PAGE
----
Building a redundant iSCSI and NFS cluster with Debian - Part 5


Note : This page may contain outdated information and/or broken links; some of the formatting may be mangled due to the many different code-bases this site has been through in over 20 years; my opinions may have changed etc. etc.

This is part 5 of a series on building a redundant iSCSI and NFS SAN with Debian.

Part 1 - Overview, network layout and DRBD installation
Part 2 - DRBD and LVM
Part 3 - Heartbeat and automated failover
Part 4 - iSCSI and IP failover
Part 5 - Multipathing and client configuration
Part 6 - Anything left over!

In this part of the series, we’ll configure an iSCSI client ("initiator"), connect it to the storage servers and set up multipathing. Note : Since Debian Lenny has been released since this series of articles started, that’s the version we’ll use for the client.

If you refer back to part one to refresh your memory of the network layout, you can see that the storage client ("badger" in that diagram) should have 3 network interfaces :

  • eth0 : 172.16.7.x for the management interface, this is what you’ll use to SSH into it.

And two storage interfaces. As the storage servers ("targets") are using 192.168.x.1 and 2, I’ve given this client the following addresses :

  • eth1:
  • eth2:

Starting at .10 on each range keeps things clear - I’ve found it can help to have a policy of servers being in a range of, say, 1 to 10, and clients being above this. Before we continue, make sure that these interfaces are configured, and you can ping the storage server over both interfaces, e.g. try pinging and

Assuming the underlying networking is configured and working, the first thing we need to do is install open-iscsi (which is the "initiator" - the iSCSI client). This is done by a simple :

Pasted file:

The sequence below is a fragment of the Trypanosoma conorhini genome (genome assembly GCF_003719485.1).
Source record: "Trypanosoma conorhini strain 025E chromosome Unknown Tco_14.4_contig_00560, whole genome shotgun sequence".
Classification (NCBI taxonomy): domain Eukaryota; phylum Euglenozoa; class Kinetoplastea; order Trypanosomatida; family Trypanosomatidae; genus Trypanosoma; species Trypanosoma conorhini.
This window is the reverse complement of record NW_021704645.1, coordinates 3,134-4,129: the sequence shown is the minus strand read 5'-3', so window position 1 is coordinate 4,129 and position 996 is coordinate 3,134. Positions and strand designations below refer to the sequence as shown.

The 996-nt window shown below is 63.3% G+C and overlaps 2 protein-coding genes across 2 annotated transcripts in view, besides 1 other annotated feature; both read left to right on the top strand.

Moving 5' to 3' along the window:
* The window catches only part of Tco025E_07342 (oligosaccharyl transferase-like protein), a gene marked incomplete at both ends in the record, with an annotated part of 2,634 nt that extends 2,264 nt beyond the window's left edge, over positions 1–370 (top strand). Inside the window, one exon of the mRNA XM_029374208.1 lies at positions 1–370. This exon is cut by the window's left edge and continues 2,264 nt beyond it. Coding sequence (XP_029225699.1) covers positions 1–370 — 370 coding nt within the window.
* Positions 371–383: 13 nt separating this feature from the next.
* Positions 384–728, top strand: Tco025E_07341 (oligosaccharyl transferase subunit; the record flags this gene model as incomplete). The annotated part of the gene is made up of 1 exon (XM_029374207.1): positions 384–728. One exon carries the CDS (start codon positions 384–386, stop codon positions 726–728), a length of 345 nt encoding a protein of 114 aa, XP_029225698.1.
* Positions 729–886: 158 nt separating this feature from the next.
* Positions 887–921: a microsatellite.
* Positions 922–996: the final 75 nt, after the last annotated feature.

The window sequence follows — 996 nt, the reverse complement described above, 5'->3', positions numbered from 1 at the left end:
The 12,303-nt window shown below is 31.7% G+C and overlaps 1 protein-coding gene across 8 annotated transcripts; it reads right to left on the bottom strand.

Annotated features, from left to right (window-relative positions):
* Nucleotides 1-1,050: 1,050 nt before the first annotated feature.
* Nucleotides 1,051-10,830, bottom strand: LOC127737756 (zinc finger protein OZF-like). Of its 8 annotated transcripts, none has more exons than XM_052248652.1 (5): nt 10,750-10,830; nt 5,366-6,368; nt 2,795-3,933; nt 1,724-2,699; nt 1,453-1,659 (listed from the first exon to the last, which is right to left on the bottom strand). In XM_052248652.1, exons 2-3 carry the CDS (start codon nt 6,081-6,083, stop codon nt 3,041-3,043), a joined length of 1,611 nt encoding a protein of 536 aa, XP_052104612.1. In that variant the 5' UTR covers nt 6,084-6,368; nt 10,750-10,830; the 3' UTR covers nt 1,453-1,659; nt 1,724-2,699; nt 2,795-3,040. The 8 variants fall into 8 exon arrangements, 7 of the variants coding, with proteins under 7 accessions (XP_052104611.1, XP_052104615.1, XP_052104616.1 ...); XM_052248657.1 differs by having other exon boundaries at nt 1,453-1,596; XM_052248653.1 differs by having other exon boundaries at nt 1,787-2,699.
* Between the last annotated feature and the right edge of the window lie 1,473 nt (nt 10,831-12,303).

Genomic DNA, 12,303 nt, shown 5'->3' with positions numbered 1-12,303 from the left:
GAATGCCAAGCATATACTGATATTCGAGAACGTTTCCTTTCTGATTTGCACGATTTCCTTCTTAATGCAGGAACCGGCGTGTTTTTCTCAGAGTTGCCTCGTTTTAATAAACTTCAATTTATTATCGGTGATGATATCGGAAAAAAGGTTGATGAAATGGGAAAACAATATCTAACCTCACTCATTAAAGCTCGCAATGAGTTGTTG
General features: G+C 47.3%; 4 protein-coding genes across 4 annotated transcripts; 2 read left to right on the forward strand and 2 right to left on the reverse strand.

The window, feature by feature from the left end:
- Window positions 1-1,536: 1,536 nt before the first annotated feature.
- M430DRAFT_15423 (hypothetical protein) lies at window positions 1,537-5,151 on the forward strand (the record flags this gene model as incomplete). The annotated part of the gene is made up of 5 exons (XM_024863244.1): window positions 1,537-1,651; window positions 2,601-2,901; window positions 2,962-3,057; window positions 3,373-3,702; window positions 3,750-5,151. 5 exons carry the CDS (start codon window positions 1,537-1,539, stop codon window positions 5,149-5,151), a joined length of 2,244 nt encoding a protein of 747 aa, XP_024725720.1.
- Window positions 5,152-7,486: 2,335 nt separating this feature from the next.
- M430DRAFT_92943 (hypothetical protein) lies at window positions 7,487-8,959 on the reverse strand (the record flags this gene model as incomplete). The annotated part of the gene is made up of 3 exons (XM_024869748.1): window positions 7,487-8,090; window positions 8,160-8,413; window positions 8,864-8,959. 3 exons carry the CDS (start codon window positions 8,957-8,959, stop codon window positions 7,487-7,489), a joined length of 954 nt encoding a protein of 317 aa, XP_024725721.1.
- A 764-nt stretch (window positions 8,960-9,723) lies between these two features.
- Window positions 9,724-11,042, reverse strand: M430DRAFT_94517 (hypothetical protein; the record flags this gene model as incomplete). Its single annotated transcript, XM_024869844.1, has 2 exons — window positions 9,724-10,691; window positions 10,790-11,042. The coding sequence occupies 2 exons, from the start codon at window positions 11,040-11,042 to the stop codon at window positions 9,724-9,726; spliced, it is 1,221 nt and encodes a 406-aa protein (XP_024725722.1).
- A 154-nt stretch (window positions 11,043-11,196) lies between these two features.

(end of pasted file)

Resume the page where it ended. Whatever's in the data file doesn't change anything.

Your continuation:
# aptitude install open-iscsi

You should see the package get installed, and the service started :

Setting up open-iscsi (2.0.870~rc3-0.4) ...
Starting iSCSI initiator service: iscsid.
Setting up iSCSI targets:
iscsiadm: No records found!

At this point, we have all we need to start setting up some connections.  There are two ways we can "discover" targets on a server (well, three actually, if you include iSNS, but that’s beyond the scope of this article).

  • We can use "send targets" - this logs into a iSCSI target server, and asks it to send the initiator a list of all the available targets.
  • We can use manual discovery, where we tell the initiator explicitly what targets to connect to.

For this exercise, I’ll first show how "send targets" works, then we’ll delete the records so we can add them back manually later. Sendtargets can be useful if you’re not sure what targets your storage server offers, but you can end up with a lot of stale or unused records if you don’t trim down the ones you’re not using.

So, to get things rolling, we’ll query the targets available on one of the interfaces we’re going to use ( - we’ll set up multipathing later. Run the following as root :